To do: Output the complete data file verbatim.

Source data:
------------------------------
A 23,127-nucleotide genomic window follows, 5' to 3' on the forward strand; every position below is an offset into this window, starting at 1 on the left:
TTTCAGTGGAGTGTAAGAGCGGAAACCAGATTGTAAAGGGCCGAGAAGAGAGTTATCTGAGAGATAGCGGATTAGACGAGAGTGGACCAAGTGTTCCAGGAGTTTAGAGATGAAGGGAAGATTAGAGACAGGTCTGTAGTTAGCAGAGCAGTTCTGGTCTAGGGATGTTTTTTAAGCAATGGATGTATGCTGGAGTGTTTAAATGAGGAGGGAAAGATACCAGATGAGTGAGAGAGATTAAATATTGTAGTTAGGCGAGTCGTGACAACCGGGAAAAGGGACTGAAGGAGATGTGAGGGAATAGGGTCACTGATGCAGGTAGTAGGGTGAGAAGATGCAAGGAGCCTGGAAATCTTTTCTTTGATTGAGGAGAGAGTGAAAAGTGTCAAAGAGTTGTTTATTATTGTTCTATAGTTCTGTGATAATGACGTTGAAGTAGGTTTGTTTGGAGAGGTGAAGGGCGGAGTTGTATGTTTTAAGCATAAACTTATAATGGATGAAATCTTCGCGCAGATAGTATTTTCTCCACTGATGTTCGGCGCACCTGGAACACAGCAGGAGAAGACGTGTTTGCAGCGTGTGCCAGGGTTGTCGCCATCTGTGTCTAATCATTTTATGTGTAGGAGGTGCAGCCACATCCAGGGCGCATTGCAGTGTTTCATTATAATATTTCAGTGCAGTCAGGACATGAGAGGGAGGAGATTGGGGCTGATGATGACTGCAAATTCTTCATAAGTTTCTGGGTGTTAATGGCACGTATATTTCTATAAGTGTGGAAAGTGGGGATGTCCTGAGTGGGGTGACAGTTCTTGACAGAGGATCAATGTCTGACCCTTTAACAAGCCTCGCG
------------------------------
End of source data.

A 23,127-nucleotide genomic window follows, 5' to 3' on the forward strand; every position below is an offset into this window, starting at 1 on the left:
TTTCAGTGGAGTGTAAGAGCGGAAACCAGATTGTAAAGGGCCGAGAAGAGAGTTATCTGAGAGATAGCGGATTAGACGAGAGTGGACCAAGTGTTCCAGGAGTTTAGAGATGAAGGGAAGATTAGAGACAGGTCTGTAGTTAGCAGAGCAGTTCTGGTCTAGGGATGTTTTTTAAGCAATGGATGTATGCTGGAGTGTTTAAATGAGGAGGGAAAGATACCAGATGAGTGAGAGAGATTAAATATTGTAGTTAGGCGAGTCGTGACAACCGGGAAAAGGGACTGAAGGAGATGTGAGGGAATAGGGTCACTGATGCAGGTAGTAGGGTGAGAAGATGCAAGGAGCCTGGAAATCTTTTCTTTGATTGAGGAGAGAGTGAAAAGTGTCAAAGAGTTGTTTATTATTGTTCTATAGTTCTGTGATAATGACGTTGAAGTAGGTTTGTTTGGAGAGGTGAAGGGCGGAGTTGTATGTTTTAAGCATAAACTTATAATGGATGAAATCTTCGCGCAGATAGTATTTTCTCCACTGATGTTCGGCGCACCTGGAACACAGCAGGAGAAGACGTGTTTGCAGCGTGTGCCAGGGTTGTCGCCATCTGTGTCTAATCATTTTATGTGTAGGAGGTGCAGCCACATCCAGGGCGCATTGCAGTGTTTCATTATAATATTTCAGTGCAGTCAGGACATGAGAGGGAGGAGATTGGGGCTGATGATGACTGCAAATTCTTCATAAGTTTCTGGGTGTTAATGGCACGTATATTTCTATAAGTGTGGAAAGTGGGGATGTCCTGAGTGGGGTGACAGTTCTTGACAGAGGATCAATGTCTGACCCTTTAACAAGCCTCGCG